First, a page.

Land Restoration

Evolutionary Land Restoration

A systems approach to environmental health

Permaculture principles applied in large scale landscapes

provide solutions for the battle with invasive vegetation

The explosive vegetation we witness on the Big Island, as in many parts of the temperate and tropical world, is mainly a result of soil disturbance and related factors. Esp cattle grazing has deeply ingrained these recurring cycles — the cattle eats the grass and other more delicate plants, scars the remaining sod, works its manure into the soil, and in its hoofprints plants the seeds of the so-called invasives. The cattle is sold as grass fed beef, and the resulting brushland is blamed on alien opportunist plants, left to take over the land, or to be fought in a constant state of war.

In light of what appears to be total chaos, it’s understandable that

land managers are looking to herbicide as a quick cure, but what appears to be a cure is only a temporary suppression strategy with high environmental and economic cost.

The constant or repeated disturbance of the soil and of the vegetative process keeps the ecosystem in a permanent state of alarm, and it reacts with repeated cycles of explosive vegetation - nature’s way of healing a wound.

Targeting one isolated aspect of a complex problem never leads to a sustainable solution. Systems thinking does.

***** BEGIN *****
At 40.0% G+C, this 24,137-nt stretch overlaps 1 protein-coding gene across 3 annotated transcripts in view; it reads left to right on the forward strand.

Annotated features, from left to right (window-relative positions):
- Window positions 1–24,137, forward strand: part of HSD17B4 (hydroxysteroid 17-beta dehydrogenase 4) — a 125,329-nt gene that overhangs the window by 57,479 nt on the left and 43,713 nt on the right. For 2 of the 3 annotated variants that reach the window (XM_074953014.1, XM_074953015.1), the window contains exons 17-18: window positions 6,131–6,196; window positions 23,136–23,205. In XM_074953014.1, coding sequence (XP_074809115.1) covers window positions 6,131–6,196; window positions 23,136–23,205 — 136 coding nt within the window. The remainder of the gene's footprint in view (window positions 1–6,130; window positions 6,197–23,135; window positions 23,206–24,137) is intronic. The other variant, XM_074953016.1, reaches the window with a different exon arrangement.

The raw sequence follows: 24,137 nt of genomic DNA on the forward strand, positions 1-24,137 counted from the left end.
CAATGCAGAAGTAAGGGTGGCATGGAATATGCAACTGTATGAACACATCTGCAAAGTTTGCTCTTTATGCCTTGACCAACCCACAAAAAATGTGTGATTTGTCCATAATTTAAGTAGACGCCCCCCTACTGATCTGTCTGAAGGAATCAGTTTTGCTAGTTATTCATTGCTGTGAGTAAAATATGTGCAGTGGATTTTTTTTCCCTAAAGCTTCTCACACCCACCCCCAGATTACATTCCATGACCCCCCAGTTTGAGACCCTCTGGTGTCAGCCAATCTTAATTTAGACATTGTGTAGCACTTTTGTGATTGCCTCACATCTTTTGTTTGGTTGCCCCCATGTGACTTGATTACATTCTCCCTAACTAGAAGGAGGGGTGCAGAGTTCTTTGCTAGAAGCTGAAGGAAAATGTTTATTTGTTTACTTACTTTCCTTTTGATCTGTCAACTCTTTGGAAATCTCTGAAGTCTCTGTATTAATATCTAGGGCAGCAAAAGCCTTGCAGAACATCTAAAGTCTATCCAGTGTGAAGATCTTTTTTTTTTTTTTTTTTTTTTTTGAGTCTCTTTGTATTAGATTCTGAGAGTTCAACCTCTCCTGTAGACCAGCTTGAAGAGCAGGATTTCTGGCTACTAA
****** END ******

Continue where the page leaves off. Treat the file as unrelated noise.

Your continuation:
To liberate the land and its inhabitants from the ongoing distress,

ecological methods can RESTORE the land. Instead of intervening with further disturbances (through grazing, mowing, plowing etc) that set the evolutionary cycles BACK, permaculture techniques propel them FORWARD, accelerating succession, utilizing the explosive biomass production to speed up the outcome and turn the ‘invasion’ into a set of remarkable benefits

The uninvited vegetation provides

shade and mulch, and thus

preserves moisture

which results in fertility,

proliferation of microorganisms and mycelium

thus jump-starting the ecosystem,

increasing diversity,

reducing erosion,

mitigating cycles of excessive growth and subsequent drought,

cooling the earth,

and counteracting global warming,

by storing carbon in the soil.

Open spaces like meadows are initially defined and imprinted through carefully timed biomass harvest of selected species, according to their rank in environmental succession.

This work, at the perimeter of potential meadow areas and in the transition zone between established or emerging ecosystems, the EDGE, reinforces underlying beneficial tendencies that quickly lead to distinct conditions on both sides.

Thus the resulting forest on one side and the open spaces on the other become anchored as ecosystems themselves, and interlocked to mutual benefit.